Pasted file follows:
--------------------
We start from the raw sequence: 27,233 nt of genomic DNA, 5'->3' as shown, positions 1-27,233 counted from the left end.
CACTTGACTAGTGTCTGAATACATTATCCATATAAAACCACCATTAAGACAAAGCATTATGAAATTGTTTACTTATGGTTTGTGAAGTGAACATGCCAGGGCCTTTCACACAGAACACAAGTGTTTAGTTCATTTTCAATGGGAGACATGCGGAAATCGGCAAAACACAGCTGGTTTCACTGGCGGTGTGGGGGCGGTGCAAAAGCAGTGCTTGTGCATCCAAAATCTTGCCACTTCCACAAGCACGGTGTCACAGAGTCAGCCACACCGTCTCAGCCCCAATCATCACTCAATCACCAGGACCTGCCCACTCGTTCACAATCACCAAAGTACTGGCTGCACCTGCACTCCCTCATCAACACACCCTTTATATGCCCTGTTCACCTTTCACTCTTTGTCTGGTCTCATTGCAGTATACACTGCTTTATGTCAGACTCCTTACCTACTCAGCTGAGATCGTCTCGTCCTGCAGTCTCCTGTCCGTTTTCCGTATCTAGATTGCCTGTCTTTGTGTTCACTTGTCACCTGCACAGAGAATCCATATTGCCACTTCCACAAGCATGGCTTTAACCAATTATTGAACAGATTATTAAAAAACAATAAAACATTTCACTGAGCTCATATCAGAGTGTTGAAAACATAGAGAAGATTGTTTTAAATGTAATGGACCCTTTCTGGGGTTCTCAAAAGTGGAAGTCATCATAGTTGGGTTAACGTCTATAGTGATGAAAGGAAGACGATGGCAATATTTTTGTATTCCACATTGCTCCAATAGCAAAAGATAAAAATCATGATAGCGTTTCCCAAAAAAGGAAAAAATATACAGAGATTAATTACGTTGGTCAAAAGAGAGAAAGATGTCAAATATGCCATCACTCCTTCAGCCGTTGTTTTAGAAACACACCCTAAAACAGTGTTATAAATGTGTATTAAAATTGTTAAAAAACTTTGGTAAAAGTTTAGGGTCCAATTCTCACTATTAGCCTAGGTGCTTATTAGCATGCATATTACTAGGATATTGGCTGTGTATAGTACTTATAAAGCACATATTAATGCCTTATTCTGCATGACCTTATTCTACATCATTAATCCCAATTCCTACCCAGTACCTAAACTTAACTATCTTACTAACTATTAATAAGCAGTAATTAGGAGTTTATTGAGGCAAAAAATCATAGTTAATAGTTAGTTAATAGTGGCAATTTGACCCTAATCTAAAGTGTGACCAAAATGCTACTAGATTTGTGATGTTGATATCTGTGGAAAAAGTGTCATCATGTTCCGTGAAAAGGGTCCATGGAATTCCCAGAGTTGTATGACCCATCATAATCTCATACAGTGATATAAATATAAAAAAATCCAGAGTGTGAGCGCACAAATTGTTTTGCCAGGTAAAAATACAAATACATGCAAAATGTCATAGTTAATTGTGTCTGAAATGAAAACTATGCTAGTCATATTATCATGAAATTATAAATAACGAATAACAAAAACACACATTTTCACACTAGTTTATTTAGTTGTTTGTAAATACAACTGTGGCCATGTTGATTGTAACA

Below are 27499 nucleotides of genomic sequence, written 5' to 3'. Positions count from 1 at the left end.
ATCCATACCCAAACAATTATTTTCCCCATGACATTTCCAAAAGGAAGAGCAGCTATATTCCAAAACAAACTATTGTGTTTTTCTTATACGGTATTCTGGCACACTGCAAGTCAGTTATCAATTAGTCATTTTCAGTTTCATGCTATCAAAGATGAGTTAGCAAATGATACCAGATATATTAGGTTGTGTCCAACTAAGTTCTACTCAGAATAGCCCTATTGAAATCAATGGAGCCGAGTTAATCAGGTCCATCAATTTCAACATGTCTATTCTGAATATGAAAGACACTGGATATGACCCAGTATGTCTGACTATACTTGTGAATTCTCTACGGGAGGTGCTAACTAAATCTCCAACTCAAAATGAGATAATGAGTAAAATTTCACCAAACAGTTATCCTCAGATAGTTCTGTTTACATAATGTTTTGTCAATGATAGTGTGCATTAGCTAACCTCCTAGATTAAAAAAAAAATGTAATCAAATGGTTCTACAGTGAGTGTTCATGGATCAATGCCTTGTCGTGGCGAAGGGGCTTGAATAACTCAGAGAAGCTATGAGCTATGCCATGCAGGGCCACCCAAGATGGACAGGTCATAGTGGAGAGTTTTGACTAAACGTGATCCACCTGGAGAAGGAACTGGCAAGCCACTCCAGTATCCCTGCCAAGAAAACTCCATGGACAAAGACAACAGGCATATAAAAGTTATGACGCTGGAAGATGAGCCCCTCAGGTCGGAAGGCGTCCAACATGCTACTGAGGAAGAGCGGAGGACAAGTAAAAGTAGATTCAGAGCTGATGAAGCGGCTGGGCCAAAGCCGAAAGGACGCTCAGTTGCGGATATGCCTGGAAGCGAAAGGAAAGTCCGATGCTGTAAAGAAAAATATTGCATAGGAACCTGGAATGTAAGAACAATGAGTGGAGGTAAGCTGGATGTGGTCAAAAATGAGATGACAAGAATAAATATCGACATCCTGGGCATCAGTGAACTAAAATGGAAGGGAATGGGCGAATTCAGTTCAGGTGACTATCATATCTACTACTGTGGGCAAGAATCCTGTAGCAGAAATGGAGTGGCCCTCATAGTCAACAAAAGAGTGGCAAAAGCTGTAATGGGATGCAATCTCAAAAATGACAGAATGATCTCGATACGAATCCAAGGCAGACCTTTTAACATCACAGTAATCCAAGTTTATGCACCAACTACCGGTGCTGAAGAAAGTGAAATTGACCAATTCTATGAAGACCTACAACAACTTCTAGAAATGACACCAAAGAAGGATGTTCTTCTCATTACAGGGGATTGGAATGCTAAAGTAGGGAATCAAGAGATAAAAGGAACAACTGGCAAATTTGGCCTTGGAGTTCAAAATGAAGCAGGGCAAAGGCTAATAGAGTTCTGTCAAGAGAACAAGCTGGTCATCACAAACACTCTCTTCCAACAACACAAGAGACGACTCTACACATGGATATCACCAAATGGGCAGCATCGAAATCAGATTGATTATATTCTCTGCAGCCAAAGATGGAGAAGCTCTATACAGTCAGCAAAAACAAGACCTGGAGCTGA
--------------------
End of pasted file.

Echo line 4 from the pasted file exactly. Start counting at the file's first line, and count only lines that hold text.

ATCCATACCCAAACAATTATTTTCCCCATGACATTTCCAAAAGGAAGAGCAGCTATATTCCAAAACAAACTATTGTGTTTTTCTTATACGGTATTCTGGCACACTGCAAGTCAGTTATCAATTAGTCATTTTCAGTTTCATGCTATCAAAGATGAGTTAGCAAATGATACCAGATATATTAGGTTGTGTCCAACTAAGTTCTACTCAGAATAGCCCTATTGAAATCAATGGAGCCGAGTTAATCAGGTCCATCAATTTCAACATGTCTATTCTGAATATGAAAGACACTGGATATGACCCAGTATGTCTGACTATACTTGTGAATTCTCTACGGGAGGTGCTAACTAAATCTCCAACTCAAAATGAGATAATGAGTAAAATTTCACCAAACAGTTATCCTCAGATAGTTCTGTTTACATAATGTTTTGTCAATGATAGTGTGCATTAGCTAACCTCCTAGATTAAAAAAAAAATGTAATCAAATGGTTCTACAGTGAGTGTTCATGGATCAATGCCTTGTCGTGGCGAAGGGGCTTGAATAACTCAGAGAAGCTATGAGCTATGCCATGCAGGGCCACCCAAGATGGACAGGTCATAGTGGAGAGTTTTGACTAAACGTGATCCACCTGGAGAAGGAACTGGCAAGCCACTCCAGTATCCCTGCCAAGAAAACTCCATGGACAAAGACAACAGGCATATAAAAGTTATGACGCTGGAAGATGAGCCCCTCAGGTCGGAAGGCGTCCAACATGCTACTGAGGAAGAGCGGAGGACAAGTAAAAGTAGATTCAGAGCTGATGAAGCGGCTGGGCCAAAGCCGAAAGGACGCTCAGTTGCGGATATGCCTGGAAGCGAAAGGAAAGTCCGATGCTGTAAAGAAAAATATTGCATAGGAACCTGGAATGTAAGAACAATGAGTGGAGGTAAGCTGGATGTGGTCAAAAATGAGATGACAAGAATAAATATCGACATCCTGGGCATCAGTGAACTAAAATGGAAGGGAATGGGCGAATTCAGTTCAGGTGACTATCATATCTACTACTGTGGGCAAGAATCCTGTAGCAGAAATGGAGTGGCCCTCATAGTCAACAAAAGAGTGGCAAAAGCTGTAATGGGATGCAATCTCAAAAATGACAGAATGATCTCGATACGAATCCAAGGCAGACCTTTTAACATCACAGTAATCCAAGTTTATGCACCAACTACCGGTGCTGAAGAAAGTGAAATTGACCAATTCTATGAAGACCTACAACAACTTCTAGAAATGACACCAAAGAAGGATGTTCTTCTCATTACAGGGGATTGGAATGCTAAAGTAGGGAATCAAGAGATAAAAGGAACAACTGGCAAATTTGGCCTTGGAGTTCAAAATGAAGCAGGGCAAAGGCTAATAGAGTTCTGTCAAGAGAACAAGCTGGTCATCACAAACACTCTCTTCCAACAACACAAGAGACGACTCTACACATGGATATCACCAAATGGGCAGCATCGAAATCAGATTGATTATATTCTCTGCAGCCAAAGATGGAGAAGCTCTATACAGTCAGCAAAAACAAGACCTGGAGCTGA